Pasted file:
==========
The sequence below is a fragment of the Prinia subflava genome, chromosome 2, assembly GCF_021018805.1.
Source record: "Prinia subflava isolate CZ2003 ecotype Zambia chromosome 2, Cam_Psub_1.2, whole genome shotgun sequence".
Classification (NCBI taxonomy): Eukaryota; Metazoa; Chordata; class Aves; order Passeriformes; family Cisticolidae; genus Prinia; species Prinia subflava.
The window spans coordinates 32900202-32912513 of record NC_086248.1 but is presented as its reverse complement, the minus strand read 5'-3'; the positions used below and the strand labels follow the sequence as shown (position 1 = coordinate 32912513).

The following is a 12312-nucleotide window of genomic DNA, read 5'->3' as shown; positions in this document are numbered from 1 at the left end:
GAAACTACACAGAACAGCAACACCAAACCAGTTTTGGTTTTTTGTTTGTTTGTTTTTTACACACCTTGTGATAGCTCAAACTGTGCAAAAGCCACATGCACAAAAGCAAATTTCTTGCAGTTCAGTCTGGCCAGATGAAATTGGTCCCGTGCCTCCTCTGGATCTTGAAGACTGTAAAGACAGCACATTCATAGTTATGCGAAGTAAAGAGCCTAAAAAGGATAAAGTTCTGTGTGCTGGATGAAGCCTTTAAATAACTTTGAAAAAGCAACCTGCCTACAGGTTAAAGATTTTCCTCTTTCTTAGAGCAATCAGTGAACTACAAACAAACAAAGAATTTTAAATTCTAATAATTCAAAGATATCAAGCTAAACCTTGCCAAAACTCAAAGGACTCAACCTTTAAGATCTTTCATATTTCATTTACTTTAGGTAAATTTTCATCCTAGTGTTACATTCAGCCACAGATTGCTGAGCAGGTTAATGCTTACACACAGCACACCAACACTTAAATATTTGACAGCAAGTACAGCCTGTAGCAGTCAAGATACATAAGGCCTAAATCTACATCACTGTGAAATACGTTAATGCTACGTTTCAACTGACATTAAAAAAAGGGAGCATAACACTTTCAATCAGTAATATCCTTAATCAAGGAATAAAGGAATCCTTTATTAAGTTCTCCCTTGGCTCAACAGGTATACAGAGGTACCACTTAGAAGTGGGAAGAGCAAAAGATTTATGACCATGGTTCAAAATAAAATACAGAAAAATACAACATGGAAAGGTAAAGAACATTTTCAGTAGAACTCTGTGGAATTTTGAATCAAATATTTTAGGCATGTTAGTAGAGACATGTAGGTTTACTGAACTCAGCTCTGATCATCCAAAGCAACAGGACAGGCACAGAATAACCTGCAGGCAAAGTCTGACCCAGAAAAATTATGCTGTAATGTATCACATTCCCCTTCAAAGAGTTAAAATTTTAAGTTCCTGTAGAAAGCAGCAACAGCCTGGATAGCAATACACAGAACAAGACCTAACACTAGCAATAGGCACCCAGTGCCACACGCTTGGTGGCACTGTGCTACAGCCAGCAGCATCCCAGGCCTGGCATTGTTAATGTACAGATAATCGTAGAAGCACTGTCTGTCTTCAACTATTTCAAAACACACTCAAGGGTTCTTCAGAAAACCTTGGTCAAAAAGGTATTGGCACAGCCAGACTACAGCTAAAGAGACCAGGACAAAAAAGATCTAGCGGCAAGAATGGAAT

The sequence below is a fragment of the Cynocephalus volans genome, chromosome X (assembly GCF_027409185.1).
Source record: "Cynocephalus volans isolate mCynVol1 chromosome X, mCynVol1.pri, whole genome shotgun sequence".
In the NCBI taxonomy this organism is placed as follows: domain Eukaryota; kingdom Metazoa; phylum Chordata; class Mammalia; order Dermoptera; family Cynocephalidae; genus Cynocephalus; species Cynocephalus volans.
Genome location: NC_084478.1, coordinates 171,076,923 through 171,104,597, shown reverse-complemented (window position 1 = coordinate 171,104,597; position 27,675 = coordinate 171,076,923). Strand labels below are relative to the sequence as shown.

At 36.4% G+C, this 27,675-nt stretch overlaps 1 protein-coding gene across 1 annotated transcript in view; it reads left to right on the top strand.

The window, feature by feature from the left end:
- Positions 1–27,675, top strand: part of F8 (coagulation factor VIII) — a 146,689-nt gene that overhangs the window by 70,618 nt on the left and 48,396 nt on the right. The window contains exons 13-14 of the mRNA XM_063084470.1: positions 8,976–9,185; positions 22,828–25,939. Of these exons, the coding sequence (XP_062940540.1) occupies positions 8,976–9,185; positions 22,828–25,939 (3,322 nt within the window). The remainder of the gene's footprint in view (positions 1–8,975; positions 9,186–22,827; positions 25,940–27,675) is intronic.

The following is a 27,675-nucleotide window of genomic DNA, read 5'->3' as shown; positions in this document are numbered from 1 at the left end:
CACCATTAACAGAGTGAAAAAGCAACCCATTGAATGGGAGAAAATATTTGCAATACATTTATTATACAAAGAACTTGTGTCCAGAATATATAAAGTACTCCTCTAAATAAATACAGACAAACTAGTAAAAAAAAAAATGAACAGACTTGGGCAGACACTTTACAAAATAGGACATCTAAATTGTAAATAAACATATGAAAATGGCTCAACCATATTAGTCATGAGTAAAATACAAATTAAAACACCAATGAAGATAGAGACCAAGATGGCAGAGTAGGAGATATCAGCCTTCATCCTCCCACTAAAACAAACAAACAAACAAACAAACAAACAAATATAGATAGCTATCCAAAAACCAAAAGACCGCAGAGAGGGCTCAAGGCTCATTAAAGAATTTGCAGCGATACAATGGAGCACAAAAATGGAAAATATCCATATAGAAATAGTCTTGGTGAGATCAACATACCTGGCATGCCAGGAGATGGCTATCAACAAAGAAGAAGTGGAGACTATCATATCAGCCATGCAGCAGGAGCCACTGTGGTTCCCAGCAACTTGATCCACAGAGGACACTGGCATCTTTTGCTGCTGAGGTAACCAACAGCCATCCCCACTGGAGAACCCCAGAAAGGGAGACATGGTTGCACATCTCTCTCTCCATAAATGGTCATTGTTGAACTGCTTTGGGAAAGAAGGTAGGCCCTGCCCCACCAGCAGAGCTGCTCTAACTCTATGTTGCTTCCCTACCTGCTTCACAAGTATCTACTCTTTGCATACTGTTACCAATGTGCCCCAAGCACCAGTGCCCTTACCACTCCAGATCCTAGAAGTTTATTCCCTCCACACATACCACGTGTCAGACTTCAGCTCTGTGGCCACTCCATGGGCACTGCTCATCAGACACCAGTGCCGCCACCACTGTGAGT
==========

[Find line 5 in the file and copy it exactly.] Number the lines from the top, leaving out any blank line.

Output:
The following is a 12312-nucleotide window of genomic DNA, read 5'->3' as shown; positions in this document are numbered from 1 at the left end: